DISCUSSION:

A: Do the records contain “personal information” as defined in section 2(1) and, if so, to whom does it relate?

[20] In order to determine which sections of the Act  may apply, it is necessary to decide whether the records contain “personal information” and, if so, to whom it relates.

[21] Relevant paragraphs of the definition of “personal information” in section 2(1) are the following:

“personal information” means recorded information about an identifiable individual, including,

(e) the personal opinions or views of the individual except if they relate to another individual,

(g) the views or opinions of another individual about the individual, and

(h) the individual’s name if it appears with other personal information relating to the individual or where the disclosure of the name would reveal other personal information about the individual;

[22] The list in section 2(1) is not exhaustive and IPC adjudicators have held that other types of information may also qualify as personal information. [8]

[23] To qualify as personal information, it must be reasonable to expect that an individual may be identified if the information is disclosed. [9]

[24] Sections 2(2.1) and (2.2) also relate to the definition of personal information. These sections state:

(2.1) Personal information does not include the name, title, contact information or designation of an individual that identifies the individual in a business, professional or official capacity.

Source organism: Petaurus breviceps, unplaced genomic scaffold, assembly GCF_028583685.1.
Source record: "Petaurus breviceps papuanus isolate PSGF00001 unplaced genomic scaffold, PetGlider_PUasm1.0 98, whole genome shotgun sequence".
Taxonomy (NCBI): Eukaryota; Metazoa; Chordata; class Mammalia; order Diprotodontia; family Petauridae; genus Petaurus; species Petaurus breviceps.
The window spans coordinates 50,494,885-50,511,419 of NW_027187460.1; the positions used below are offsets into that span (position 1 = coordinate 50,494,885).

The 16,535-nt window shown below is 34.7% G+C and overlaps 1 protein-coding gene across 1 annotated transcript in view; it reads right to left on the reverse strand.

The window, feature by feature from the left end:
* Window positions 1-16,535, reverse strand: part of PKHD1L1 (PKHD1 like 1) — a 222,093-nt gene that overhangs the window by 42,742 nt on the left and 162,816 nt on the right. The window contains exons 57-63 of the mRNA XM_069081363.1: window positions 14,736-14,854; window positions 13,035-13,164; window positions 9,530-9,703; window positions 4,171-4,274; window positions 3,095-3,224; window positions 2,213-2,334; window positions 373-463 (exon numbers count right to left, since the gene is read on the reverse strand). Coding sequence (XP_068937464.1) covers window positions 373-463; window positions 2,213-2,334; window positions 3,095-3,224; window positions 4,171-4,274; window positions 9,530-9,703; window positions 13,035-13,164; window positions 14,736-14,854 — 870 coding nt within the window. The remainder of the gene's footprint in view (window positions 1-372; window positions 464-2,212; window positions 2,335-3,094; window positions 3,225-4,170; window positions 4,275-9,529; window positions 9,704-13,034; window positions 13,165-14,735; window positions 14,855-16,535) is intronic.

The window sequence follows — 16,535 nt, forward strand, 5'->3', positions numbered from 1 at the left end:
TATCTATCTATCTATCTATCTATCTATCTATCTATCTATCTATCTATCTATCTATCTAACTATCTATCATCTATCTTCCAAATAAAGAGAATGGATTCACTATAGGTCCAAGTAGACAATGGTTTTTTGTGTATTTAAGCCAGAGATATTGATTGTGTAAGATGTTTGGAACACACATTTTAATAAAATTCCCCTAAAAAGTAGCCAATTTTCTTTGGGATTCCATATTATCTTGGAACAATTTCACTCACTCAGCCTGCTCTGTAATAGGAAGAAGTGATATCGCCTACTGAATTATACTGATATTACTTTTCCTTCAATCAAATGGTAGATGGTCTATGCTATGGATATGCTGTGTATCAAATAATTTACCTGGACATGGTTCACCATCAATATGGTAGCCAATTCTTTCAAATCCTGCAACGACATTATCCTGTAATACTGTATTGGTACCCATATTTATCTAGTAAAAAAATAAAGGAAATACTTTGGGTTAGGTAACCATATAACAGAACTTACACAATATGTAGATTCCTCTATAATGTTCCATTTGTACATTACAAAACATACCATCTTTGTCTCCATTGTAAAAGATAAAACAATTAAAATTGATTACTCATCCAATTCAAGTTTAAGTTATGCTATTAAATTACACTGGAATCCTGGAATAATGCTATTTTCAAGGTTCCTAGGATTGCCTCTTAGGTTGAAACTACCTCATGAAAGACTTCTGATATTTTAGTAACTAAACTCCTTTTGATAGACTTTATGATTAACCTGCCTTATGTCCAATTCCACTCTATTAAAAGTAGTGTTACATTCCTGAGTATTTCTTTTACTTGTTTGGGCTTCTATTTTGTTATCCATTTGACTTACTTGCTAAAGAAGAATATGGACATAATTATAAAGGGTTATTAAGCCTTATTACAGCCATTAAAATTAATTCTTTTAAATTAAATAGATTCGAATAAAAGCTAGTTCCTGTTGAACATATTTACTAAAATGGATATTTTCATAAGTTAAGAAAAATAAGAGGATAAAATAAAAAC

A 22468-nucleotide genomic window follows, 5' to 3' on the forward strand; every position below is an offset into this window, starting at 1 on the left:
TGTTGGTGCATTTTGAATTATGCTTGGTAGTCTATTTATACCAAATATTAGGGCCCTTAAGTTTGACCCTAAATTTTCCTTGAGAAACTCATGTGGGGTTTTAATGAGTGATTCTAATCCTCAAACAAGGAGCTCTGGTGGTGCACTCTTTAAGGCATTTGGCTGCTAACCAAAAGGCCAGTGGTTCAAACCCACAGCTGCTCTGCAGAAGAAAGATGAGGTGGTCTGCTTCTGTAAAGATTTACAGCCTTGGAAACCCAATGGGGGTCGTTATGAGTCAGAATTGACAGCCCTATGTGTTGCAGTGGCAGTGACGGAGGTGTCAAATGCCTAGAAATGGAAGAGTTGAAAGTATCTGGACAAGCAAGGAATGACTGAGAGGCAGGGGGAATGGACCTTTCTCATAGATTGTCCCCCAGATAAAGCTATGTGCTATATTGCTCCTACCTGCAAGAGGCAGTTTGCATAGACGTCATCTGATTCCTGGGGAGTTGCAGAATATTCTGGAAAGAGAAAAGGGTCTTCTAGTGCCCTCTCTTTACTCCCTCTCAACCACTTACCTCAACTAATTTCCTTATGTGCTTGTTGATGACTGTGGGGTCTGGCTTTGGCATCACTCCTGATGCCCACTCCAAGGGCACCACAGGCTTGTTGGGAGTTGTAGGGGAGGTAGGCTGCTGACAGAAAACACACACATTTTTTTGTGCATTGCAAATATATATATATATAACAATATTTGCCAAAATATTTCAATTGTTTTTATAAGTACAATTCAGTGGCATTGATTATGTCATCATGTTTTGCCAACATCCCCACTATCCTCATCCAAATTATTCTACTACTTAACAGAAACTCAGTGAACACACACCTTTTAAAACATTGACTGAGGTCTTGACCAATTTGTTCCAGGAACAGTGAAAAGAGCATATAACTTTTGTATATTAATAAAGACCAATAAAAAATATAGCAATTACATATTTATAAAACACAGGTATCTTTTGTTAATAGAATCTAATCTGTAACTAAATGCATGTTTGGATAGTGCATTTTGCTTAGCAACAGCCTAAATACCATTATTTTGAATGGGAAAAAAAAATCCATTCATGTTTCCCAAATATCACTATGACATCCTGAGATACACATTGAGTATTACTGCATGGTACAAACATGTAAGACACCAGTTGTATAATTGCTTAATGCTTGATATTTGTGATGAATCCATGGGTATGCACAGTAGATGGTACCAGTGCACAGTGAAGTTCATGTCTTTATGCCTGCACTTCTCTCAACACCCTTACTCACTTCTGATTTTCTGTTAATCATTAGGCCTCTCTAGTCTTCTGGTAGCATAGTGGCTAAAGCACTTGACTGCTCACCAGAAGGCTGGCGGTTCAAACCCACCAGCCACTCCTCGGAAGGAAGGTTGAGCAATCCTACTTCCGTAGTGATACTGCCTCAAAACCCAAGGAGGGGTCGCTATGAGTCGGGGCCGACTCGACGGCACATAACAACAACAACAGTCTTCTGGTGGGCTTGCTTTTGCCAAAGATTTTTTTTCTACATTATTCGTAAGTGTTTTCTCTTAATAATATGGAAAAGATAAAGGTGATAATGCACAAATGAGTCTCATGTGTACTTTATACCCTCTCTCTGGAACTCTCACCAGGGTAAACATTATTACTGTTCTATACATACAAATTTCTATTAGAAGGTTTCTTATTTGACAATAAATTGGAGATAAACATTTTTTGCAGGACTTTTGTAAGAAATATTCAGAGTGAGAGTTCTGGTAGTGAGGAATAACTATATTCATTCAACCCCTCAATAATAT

(2.2) For greater certainty, subsection (2.1) applies even if an individual carries out business, professional or official responsibilities from their dwelling and the contact information for the individual relates to that dwelling.

[25] To qualify as personal information, the information must be about the individual in a personal capacity. As a general rule, information associated with an individual in a professional, official or business capacity will not be considered to be “about” the individual. [10]

[26] Even if information relates to an individual in a professional, official or business capacity, it may still qualify as personal information if the information reveals something of a personal nature about the individual. [11]

[27] The ministry submits that the records contain personal information of identifiable individuals, specifically two identifiable affected persons, [12] besides personal information of the deceased parents. It explains that it withheld an affected person’s name, their address, phone number, driver’s licence number and another affected person’s vehicle information. In addition, the ministry withheld the statement of one of these affected persons.

[28] With respect to the withheld information on page 58 of the record, I find that the withheld information at the bottom half of the page is not personal information as it is information about a vehicle. Accordingly, this withheld information should be disclosed to the appellant as this information cannot be exempt under section 21(1)  and the ministry has not claimed any other exemptions for it.